Shae: Becoming a nurse in Finland
Updated: Jan 15, 2023
Shae has lived in Finland for only five years and is already a Finnish citizen, soon to be a registered nurse and a full-time worker in one of the city hospitals, caring for the elderly. Her story is an inspiration to many foreigners who wish to migrate to Finland as a professional nurse.
Shae comes from the Philippines, and Filipino nurses are known worldwide for the quality of their education; after all, it is a university-level degree, earning a bachelor's diploma after graduation. In the Philippines, getting a nursing degree is not free, and it takes four years to finish. It costs around 800-3000€ per year, which is 46000-12000PHP per year.
After graduation, nurses in the Philippines will earn around 300 euro a month. There is a considerable excess of Filipino nurses, and most of them are unemployed. It is why most look for international posts after graduation, says Shae.
Why did you choose to move to Finland when you can choose to become a nurse anywhere in the world?
I had two options. It was UK or Finland. The UK only granted a working visa, while Finland granted a resident visa. Finland also has an excellent social security system for families and a peaceful environment to live in. These are the reasons why I chose to move to Finland.
What kind of journey did you go through to be at this point, a registered nurse?
After applying and sending my resume from the Philippines' recruitment agency, I studied the Finnish language independently and went to Finnish courses that the recruitment agency also organized. The Finnish lessons are free. One only has to study hard to be able to apply for the language requirements. I learned the Finnish language by myself for the first few months. In the Philippines, we had to accomplish every examination phase to get to the next level. There were over a thousand applicants, and about 30 of us could travel abroad.
I came to Finland as a care assistant (hoiva-avustaja). I started to study as a practical nurse ( lähihoitaja) while working as a care assistant. I was working in the daytime and studying at night. The education as a practical nurse took about two years. As a care assistant, my monthly salary was about 1700€ gross, and training as a practical nurse, I was paid about 1870€ gross monthly, which is around 100 euro more. You will have a higher income if you work in a city like Helsinki. Additional income when you work at nights, weekends, and holidays.
What were the similarities and differences between education in the Philippines and Finland?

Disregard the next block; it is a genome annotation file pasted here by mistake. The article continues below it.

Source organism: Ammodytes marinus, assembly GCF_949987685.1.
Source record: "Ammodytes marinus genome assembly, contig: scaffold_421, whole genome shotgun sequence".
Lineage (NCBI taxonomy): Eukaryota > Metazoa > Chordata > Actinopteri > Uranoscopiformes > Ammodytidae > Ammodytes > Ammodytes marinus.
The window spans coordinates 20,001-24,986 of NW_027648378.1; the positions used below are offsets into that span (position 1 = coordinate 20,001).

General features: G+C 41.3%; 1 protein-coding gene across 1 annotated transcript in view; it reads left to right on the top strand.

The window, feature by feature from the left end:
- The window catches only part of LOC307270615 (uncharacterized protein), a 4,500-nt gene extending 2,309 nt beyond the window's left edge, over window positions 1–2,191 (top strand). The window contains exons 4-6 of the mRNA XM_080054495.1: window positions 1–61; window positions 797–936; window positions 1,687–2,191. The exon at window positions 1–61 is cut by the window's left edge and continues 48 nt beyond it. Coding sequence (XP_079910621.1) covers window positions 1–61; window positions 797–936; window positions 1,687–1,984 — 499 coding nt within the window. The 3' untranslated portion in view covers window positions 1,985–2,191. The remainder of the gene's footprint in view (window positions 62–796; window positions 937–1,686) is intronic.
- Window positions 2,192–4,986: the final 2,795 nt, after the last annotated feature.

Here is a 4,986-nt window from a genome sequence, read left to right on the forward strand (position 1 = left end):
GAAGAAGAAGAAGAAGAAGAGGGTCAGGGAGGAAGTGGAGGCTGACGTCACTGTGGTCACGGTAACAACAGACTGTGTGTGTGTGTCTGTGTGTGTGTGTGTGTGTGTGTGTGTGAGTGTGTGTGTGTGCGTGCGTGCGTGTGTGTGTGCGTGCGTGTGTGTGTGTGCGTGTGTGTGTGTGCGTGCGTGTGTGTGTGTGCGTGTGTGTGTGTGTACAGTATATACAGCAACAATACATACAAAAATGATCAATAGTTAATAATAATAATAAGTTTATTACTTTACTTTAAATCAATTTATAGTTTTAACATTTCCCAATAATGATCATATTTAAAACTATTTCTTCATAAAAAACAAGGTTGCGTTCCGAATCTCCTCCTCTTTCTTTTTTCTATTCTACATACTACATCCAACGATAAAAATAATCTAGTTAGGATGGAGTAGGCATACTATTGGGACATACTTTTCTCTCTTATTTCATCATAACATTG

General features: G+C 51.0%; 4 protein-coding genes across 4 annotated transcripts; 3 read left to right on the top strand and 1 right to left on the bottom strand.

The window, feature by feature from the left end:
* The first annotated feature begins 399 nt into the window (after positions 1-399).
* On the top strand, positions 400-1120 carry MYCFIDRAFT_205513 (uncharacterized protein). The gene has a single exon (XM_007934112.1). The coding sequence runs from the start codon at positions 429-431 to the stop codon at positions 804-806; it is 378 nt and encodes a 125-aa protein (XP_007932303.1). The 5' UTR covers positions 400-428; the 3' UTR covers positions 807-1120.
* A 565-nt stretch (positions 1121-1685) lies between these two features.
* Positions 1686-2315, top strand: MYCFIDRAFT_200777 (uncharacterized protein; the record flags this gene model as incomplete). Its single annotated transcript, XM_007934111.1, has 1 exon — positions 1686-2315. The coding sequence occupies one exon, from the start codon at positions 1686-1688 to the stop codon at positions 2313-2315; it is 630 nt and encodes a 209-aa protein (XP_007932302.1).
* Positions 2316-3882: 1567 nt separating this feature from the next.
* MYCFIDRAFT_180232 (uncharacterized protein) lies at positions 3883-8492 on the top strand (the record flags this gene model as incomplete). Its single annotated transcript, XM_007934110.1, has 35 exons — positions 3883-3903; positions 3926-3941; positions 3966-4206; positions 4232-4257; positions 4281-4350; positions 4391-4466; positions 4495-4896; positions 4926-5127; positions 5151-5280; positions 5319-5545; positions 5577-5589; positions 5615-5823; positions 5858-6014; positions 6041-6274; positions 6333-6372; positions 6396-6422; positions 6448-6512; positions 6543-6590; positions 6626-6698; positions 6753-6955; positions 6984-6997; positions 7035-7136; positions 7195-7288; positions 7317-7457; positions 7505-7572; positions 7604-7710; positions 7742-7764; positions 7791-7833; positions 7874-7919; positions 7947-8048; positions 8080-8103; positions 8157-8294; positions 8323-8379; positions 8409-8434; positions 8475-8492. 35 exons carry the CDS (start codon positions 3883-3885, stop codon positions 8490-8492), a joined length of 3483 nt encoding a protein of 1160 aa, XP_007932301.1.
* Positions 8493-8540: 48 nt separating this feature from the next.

Here in Finland, we needed also to be educated on the social care system because, as the Finnish name suggests, it is sosiaali- ja terveysala, which means social and healthcare. Social care means understanding the Kela system in Finland. We do not have a similar approach in the Philippines.
In the Philippines, we practiced mainly in the healthcare sector, attending to patients and their health issues. I was training and working in the hospital. The nursing education that I have finished in the Philippines is a general nurse, which means that I am proficient in practicing nursing everywhere and can specialize in different wards. Unlike in Finland, I need to again qualify as a registered nurse to practice as a nurse.
How do you become a registered nurse in Finland?
To become a registered nurse in Finland, I attended SOTE SILTA, but it is ceased. SOTE SILTA, was an open education organized by Metropolia together with Valvira. They recognized the achievements I had in my previous studies in the Philippines, which is why it was a good program. Because of the program, I am now a registered nurse. The EU funded the program. I hope someday that they will reopen the program again.
While in SOTE SILTA program, I did not need to do the YKI test anymore because of my previous experience as a caregiver (lähihoitaja). Furthermore, I did not have to quit my job or have a lesser working time percentage because SOTE SILTA is mostly distance learning. I did my on-the-job training in a public hospital Suursuon Sairaala wherein I got lucky to have a paid internship. My employer allowed me to take a holiday for the internship (oppisopimus) on such short notice and has been supportive throughout my studies.
As a registered nurse, you will be paid around 2500€-2700€ a month, and it depends on your years of experience.
I have finally graduated and practice as a Registered Nurse, and I am very thankful for my journey of becoming a registered nurse in Finland.